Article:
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In the apartheid museum, there is an exhibit filled with photos from the height of the apartheid struggle in the 1980s. The film photos sat in the photographer’s basement for twenty years where they were distorted by water, exposure, and time. The damage produced something new. Water stains and streaks obscured the scenes in the photos to the point where only shapes of protesting men and women could be seen. To the photographer, the photos represent the fading of communal memory and of ideology from the apartheid struggle.

When standing in front of the exhibit, each person creates their own story from the photos on the wall, filling in the gaps with their own imagination and elaborating based on their own experiences. Even though apartheid is still fresh on the minds of South Africans, the exhibit suggests that memories and stories have become distorted or flat out forgotten.

In our first week in Johannesburg, we visited more museums and monuments than I could count on my hands. And as we did, I wondered how time had come to shape and change the ‘histories’ we viewed on the museum walls.

When we were given the prompt “First Impressions” for our first blog post, I sat in my room for a while and tried to recall my first impressions of Johannesburg and of South Africa as a whole. I honestly couldn’t remember. I had a blurry photograph of a memory of my first week, and each time I thought back on those first few days, I just could not trust what I remembered. My memories were distorted by subsequent thoughts and experiences.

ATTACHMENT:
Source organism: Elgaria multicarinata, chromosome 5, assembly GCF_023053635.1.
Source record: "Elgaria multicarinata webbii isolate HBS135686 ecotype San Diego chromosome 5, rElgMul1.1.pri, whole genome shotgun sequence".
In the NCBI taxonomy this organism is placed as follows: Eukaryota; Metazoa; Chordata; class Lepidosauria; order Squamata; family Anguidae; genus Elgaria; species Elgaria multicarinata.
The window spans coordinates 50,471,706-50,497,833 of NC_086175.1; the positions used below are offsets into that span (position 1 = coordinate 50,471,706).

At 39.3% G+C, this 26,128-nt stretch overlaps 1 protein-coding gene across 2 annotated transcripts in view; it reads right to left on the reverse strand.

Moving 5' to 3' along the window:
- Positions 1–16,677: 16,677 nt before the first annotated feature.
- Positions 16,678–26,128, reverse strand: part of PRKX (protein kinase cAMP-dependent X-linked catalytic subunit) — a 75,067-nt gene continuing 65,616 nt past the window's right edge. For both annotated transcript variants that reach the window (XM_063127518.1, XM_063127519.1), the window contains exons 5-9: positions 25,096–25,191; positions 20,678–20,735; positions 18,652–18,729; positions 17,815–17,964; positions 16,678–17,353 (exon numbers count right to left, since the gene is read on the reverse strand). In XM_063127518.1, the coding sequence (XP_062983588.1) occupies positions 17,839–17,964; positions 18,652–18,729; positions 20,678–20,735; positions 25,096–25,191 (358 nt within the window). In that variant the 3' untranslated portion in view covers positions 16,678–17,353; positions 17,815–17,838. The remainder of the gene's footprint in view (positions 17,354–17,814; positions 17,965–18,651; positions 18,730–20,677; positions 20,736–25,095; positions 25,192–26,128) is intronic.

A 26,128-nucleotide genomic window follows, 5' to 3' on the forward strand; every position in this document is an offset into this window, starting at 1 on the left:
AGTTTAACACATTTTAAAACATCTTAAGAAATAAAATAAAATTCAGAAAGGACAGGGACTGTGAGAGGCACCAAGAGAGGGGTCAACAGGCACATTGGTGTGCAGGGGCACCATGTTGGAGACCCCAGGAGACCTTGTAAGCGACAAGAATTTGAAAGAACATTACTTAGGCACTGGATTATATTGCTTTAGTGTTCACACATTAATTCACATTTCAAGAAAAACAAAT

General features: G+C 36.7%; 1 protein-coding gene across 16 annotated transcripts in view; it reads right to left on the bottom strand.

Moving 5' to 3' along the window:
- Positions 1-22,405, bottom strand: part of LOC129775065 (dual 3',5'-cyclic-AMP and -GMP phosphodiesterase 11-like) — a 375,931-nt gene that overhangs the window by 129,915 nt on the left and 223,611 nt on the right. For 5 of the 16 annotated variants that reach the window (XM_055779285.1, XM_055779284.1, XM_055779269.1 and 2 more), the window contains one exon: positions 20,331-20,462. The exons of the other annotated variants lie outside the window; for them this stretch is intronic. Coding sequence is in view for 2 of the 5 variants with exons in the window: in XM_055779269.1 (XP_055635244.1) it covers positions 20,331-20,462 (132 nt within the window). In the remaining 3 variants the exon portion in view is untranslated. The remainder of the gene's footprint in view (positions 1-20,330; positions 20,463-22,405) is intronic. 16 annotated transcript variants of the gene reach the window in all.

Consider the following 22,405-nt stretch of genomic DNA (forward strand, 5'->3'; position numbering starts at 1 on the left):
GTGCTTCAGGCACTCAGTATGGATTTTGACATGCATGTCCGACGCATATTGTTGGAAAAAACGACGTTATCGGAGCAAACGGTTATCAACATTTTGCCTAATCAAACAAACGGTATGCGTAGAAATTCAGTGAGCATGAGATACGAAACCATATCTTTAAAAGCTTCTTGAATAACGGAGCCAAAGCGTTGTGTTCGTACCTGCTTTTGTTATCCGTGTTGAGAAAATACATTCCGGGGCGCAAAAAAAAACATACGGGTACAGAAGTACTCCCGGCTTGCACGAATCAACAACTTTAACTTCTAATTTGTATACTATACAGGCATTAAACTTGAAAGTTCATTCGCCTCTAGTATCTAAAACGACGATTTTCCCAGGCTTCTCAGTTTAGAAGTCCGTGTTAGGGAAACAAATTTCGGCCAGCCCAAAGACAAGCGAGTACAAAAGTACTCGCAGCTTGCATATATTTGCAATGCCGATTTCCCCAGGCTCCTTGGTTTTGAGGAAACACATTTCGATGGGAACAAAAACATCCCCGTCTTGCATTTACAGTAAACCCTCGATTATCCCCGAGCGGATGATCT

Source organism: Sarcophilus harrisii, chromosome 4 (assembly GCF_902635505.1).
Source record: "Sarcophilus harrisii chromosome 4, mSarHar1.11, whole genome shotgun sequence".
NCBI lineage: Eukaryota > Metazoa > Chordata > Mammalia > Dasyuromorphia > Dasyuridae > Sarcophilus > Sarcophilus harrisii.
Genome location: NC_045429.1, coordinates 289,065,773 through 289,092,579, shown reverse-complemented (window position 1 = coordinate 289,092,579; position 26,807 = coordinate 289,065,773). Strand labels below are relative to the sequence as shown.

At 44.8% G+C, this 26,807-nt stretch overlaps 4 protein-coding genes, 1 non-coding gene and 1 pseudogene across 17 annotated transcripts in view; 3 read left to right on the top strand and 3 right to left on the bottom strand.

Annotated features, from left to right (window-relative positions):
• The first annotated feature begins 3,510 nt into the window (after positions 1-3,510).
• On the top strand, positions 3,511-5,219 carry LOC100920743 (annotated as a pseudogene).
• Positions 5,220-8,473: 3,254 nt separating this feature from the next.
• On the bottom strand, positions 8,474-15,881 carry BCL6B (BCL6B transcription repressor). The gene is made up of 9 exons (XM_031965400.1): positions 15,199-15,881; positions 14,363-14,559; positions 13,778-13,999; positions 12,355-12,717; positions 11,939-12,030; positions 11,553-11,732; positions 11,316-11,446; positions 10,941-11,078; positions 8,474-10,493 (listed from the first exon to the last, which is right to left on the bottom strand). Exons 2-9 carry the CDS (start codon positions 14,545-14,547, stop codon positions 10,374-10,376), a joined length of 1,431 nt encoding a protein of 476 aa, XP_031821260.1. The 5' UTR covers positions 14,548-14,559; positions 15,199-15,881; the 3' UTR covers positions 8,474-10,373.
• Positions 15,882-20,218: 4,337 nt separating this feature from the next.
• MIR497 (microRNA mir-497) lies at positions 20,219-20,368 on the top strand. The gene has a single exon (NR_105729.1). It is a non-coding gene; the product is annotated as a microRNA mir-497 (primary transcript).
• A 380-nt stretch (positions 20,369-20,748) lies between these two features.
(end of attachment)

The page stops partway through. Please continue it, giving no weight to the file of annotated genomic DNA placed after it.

I had forgotten about all the curiosity I had in my first week because many of the questions I had then had already been answered. I had forgotten about both the wonder and shock I felt while learning about South Africa’s history because I had already spent too many days processing and reasoning things away. Even though I had kept a journal on my experiences, I found that I had failed to truly capture them in my own writing. So in thinking of my first-week, I learned I had already forgotten so much of the richness in my experience.

I don’t think the analogy between my memory of my first week and the exhibit in the apartheid museum is the best analogy. The parallels may be minimal but I bring it up because I am surprised at how much the museum’s message resonated with me on a personal level. In the short time of a week, the memory of a summer experience I have been looking so forward to has already been distorted. Some things I have forgotten and some details are misremembered.